Tagged: etiquette

Social media safety: how to protect yourself and your content

social media 1

Image via socialmediatoday.com

by Briana Piercey

We live in a world that is totally saturated with social media. Being constantly connected is the new standard. If you don’t post, tweet or “snap” a video of your every move, people may just assume your life is boring. The problem is, this habit can cause people to share too much, which can have much worse consequences. Let’s just say that everything isn’t meant to be posted.

There’s an old saying: “It’s not what you say, it’s how you say it.” When it comes to social media, though, it’s not how you post, it’s what you post. Social sites such as Facebook, Twitter, and Instagram are platforms where people brand themselves — whether they intend to or not. Posting without careful thought can create unnecessary risks, and although social media sites are great for sharing and connecting with others, they can also taint your professional image.

Control your content

Some people may think that if their profile pages are set to private instead of public, they’re protecting themselves. Although that’s ideally true, that’s not always the case. Despite the general privacy settings on a person’s page, the content they share is often available to “friends of friends,” which greatly increases the number of people who can see their post. Always check your privacy settings to see who exactly can view your content.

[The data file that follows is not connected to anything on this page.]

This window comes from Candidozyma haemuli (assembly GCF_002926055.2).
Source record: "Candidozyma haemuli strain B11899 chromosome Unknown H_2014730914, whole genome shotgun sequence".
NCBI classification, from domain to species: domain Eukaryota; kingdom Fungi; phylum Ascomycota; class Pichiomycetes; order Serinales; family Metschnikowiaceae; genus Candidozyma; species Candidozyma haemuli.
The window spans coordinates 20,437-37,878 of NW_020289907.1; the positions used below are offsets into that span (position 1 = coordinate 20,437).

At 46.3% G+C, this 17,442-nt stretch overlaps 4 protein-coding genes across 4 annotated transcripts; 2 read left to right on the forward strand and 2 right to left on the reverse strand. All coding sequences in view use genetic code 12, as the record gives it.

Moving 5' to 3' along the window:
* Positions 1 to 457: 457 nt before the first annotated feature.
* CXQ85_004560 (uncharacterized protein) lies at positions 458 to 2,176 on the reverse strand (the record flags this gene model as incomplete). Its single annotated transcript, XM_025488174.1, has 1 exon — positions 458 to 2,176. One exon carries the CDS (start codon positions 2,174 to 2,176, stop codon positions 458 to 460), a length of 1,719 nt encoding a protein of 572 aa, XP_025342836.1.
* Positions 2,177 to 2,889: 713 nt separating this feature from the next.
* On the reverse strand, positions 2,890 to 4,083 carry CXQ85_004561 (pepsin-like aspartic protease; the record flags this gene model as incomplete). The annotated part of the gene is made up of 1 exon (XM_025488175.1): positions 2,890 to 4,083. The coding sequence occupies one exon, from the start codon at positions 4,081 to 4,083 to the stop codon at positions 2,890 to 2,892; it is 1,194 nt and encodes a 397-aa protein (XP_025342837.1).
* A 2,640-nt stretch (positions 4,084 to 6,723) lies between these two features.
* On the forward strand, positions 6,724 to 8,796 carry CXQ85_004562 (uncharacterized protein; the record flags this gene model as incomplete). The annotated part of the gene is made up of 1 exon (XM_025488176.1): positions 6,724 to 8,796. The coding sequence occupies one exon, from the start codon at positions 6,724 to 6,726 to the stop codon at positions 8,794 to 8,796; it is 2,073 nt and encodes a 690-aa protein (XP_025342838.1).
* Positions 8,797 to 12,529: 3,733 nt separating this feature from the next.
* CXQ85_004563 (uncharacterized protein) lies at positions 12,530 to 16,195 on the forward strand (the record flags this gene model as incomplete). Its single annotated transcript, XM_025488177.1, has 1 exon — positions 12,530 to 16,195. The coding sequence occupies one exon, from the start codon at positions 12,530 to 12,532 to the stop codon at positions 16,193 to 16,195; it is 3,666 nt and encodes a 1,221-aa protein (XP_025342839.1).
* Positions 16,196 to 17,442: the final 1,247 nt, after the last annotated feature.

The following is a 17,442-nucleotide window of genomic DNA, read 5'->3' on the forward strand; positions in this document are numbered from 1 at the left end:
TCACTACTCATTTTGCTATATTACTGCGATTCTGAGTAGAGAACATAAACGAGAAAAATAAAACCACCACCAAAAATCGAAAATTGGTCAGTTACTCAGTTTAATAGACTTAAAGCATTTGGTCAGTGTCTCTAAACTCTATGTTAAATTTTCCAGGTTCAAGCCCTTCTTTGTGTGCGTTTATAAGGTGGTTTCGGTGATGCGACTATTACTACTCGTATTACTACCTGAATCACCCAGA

The “non-renewable” post

When on a social site, think of your control of your content as a non-renewable resource; once you’ve used it, it’s gone. When a Facebook or Twitter user hits that post/tweet button, that status leaves their control, never to be returned. Of course, you might have the option to delete specific content, which may provide a sense of authority as a social media user. However, websites often keep caches of everything people post and other users are able to take screenshots of content. By the time you delete something, it may already be too late. Once you post, you can delete but you can’t hide.

Social media safety


Image via teamjimmyjoe.com

Along with potentially damaging your image, being careless on social media can also pose risks to your physical, financial or legal safety. Features such as location tracking or the contact information section of your profile page, for example, can reveal more than you might think. Crimes related to social media have increased at an alarming rate in recent years, so if you want to be cautious, here are a few tips for staying safe on social media:

Don’t announce your every move

“I just brushed my hair in the bathroom on 122 Lane Avenue and I’m headed to the Lennox shopping center all by my lonesome!” Okay, so this is a bit of an exaggeration, but it definitely simulates posts made by our fellow social media addicts. Publicizing your every move keeps family and friends informed of your whereabouts, but it updates potential predators as well. Play it safe and spare us the details. Simplicity is key.

Know who your friends and followers are

Contrary to what they would have you believe, not everyone on social media is your friend, and some may even have ill intentions from the moment they message you. Avoid accepting friend requests from people you don’t know and be aware of who’s following you. It might help you steer clear of hackers or other potential threats.

Avoid using profanity, images with alcohol, or other questionable content